The folks at mbaMission always recommend getting started with your MBA applications as early as possible. By taking action now, you can dramatically improve your chances of gaining admission to a top MBA program in the coming years. It is never too soon (and certainly not too late) to take several crucial steps to shape your MBA candidacy. So they’re presenting a five-part series to provide a step-by-step timeline to help guide you down the long road of applying to business school. These guidelines assume that you are setting out a year ahead of the January deadlines. Even if you are starting later, you should be able to leverage this timeline to help you prioritize each step along the way. This week, they lay out what you should be doing August through October. For more information on mbaMission and how they can help you in this process, click here.
View Part 3 here.
Complete Additional Coursework
We hope that by August, at the latest, you will have completed your supplemental coursework and earned an A grade (or multiple As). If so, you will have managed to complete another checked box and can focus more fully on your essays.
Complete the Short-Answer Sections
Many candidates will work painstakingly on their essays, prepare rigorously for their interviews and endlessly contemplate their choices of recommenders. However, candidates often leave completing the short-answer sections of their applications (the actual application forms) to the last moment”an approach we don’t recommend.
The short-answer sections of business school applications should never be ignored and instead should be completed with the same spirit of diligence that candidates ideally bring to all aspects of their applications. We advise candidates to refrain from pasting bullet points from their resumes in the career section, and to contemplate the questions that are asked and write out complete answers in sentence form. (Further, bullets from a resume often lack the necessary context.) While the information conveyed is quite important, we consider the overall message”namely, that candidates are giving care and thought to all aspects of their application”even more crucial.
Follow Up with Recommenders
Experience has shown that many recommenders will not make writing recommendations a priority and will wait until the last minute to write these letters. Inevitably, many MBA aspirants will wonder, What if my supervisors don’t get their letters done by the deadline?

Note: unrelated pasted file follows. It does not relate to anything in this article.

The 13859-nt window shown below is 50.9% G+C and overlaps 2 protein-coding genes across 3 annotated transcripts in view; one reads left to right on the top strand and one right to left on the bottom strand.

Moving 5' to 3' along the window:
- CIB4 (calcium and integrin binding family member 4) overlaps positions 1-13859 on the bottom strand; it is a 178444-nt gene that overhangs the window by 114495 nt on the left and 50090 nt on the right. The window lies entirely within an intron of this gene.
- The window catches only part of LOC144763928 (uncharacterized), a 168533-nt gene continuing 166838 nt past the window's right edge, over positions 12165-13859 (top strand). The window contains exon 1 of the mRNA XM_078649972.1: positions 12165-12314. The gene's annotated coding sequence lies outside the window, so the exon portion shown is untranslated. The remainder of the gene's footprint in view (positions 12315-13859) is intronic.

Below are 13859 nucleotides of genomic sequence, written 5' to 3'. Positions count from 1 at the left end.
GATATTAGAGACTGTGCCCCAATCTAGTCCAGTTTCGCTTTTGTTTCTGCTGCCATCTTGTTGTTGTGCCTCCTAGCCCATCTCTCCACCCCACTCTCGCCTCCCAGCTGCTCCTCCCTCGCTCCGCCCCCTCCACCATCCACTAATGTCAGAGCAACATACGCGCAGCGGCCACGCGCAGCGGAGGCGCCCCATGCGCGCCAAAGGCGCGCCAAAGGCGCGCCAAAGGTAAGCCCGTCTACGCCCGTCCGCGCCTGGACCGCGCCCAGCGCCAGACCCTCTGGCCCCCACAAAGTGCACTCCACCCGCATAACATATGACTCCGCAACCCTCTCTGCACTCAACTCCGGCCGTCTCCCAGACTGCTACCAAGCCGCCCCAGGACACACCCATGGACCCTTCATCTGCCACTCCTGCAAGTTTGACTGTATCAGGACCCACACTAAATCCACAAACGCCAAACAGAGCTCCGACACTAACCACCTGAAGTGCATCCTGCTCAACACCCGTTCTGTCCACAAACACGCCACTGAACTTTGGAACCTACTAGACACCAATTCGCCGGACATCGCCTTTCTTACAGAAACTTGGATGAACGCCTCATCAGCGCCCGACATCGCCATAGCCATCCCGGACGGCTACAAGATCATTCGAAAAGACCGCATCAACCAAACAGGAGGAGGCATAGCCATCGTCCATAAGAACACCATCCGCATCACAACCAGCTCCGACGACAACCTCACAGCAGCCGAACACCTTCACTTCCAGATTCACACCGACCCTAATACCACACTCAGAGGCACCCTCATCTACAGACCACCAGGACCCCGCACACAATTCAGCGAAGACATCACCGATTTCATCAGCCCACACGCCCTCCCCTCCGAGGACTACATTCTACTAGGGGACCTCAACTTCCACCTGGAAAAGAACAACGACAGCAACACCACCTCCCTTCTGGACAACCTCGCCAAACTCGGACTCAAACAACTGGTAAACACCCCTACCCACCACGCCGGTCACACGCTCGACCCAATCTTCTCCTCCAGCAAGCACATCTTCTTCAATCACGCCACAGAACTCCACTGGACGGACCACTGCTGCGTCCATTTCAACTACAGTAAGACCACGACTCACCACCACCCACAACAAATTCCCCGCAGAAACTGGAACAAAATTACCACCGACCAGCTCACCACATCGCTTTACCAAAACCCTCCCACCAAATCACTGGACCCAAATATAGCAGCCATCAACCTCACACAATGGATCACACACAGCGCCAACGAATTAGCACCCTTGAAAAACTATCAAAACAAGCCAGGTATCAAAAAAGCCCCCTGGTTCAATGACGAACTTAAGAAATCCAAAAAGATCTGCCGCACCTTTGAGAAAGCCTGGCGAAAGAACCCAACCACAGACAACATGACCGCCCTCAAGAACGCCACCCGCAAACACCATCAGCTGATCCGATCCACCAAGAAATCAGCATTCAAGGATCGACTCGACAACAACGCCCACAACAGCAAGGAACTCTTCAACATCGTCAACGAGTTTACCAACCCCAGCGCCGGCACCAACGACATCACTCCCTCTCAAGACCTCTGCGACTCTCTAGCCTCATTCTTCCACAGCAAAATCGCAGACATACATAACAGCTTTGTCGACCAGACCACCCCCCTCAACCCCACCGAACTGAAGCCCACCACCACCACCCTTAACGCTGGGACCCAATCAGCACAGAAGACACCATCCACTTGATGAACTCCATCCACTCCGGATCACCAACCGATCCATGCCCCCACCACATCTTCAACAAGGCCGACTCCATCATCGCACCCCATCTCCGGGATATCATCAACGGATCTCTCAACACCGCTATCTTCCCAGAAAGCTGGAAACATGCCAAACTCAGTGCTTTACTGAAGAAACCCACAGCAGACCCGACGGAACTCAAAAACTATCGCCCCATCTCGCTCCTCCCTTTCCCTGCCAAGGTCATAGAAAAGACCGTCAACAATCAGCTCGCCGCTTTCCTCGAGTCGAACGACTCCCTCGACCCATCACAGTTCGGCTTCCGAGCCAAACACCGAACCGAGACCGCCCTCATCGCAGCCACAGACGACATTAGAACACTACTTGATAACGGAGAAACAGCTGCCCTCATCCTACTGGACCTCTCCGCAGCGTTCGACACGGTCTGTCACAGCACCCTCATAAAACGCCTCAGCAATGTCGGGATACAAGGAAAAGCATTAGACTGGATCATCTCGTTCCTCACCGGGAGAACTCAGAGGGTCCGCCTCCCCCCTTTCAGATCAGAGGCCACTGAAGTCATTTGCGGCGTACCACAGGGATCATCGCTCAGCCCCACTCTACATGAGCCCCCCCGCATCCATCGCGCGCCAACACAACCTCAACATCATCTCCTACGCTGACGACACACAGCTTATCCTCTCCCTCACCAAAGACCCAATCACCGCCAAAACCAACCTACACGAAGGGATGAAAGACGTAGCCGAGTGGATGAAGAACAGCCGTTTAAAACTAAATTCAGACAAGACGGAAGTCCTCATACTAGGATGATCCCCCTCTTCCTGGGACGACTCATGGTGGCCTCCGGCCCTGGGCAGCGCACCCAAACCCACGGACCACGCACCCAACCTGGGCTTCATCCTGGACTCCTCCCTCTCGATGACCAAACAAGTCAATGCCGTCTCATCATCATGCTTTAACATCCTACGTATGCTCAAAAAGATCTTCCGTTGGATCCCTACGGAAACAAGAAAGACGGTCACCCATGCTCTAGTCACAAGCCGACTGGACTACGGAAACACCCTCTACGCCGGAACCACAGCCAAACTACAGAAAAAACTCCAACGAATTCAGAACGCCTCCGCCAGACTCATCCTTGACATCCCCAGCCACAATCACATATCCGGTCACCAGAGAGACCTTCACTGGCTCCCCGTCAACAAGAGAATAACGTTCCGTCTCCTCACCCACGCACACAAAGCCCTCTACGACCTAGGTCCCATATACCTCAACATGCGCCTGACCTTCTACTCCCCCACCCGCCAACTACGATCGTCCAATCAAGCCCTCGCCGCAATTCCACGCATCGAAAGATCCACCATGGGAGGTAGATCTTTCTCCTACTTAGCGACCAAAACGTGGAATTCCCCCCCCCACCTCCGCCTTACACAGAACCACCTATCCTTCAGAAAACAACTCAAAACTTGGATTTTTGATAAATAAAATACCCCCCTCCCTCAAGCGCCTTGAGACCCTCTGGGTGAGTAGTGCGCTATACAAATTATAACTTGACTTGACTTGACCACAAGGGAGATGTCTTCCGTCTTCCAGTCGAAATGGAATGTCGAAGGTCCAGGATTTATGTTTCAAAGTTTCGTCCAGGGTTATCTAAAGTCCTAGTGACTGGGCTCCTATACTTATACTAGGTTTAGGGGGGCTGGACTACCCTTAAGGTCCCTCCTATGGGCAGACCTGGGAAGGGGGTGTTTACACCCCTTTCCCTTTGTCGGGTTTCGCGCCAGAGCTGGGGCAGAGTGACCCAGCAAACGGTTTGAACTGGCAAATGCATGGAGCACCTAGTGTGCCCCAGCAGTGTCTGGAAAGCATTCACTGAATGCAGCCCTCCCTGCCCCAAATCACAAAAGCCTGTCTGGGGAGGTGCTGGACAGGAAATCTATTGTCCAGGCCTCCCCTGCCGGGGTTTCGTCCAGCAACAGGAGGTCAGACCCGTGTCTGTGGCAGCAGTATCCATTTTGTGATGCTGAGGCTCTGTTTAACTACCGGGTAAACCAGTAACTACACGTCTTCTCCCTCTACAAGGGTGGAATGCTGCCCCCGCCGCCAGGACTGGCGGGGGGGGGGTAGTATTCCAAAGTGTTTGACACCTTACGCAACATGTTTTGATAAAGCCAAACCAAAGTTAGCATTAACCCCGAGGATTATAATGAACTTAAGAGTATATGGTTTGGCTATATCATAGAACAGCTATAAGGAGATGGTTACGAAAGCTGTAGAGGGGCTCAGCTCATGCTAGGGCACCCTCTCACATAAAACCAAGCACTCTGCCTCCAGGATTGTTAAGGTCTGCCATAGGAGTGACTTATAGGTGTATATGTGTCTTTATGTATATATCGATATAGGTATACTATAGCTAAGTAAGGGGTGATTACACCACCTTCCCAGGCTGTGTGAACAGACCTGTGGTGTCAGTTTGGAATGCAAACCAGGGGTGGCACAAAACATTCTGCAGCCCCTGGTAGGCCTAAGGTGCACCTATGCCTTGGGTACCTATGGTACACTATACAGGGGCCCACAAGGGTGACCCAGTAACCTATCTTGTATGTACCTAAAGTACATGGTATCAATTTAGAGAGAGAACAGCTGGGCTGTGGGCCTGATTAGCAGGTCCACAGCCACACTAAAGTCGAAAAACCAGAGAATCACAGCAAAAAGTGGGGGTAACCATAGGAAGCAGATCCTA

In our opinion, the easiest way to ensure that your recommenders complete this task on time is to present them with your own deadline, rather than the school’s. If the application to your program of choice is due on October 10th, for example, tell you recommenders that you are submitting on September 30. By setting this advanced deadline, you can put some mild pressure on your recommender (if he/she misses the fictitious deadline) and not be forced to deal with a major problem (i.e., if this were to have happened on the actual deadline day).
As we have noted, writing standout essays takes time and patience. Still, you should not become so attached to your work that you are afraid of a solid critique. We recommend that you share your essays with and seek feedback from one or two people”from a professional consultant or an individual who has insight into the application process”but that you limit your feedback loop thereafter. Because the application process is subjective, you will discover that as you add readers, you will also add new and different opinions. Soon, a multitude of alternatives might appear, and while these ideas will not necessarily be right or wrong, as there are countless ways to market a single candidate’s stories, they can create unnecessary uncertainty. So, we are not suggesting that you ignore critical feedback, but rather that you not complicate your process and create doubt where it may not be due. If one or two readers support your ideas and agree that your application needs minimal work, you are probably best off ending your feedback loop there and continuing the application process with confidence.
Complete and Submit First-Round Applications
As you approach the first-round application deadlines, which typically fall within the first two weeks of October, you should of course do whatever you can to submit your best work”but you should also focus on letting go once your application has been submitted. If you later realize that some part of your application included a typo, this is unfortunate, but it is not a reason to panic. Admissions committees are not looking for reasons to reject you; they are seeking to get to know you through your files. So, press submit, and start to look forward instead of back. At this time, you might consider a brief break of about one week to clear your head and recharge for the second round of applications. The application process can be exhausting, and you will need to be at your best to compete.
Visit Remaining Target Schools
As we noted earlier, a priori experience is crucial in that in it enables you to get to know a target MBA program better and also to more easily make a case for your fit with the school. Most class visit programs commence in October, just prior to first-round deadlines. If you have any additional schools that you plan to visit, you can ideally do so before the first-round submission date, so that you can learn from your experience and apply your learning to your applications.
See Planning Ahead for your MBA (part 5) next week.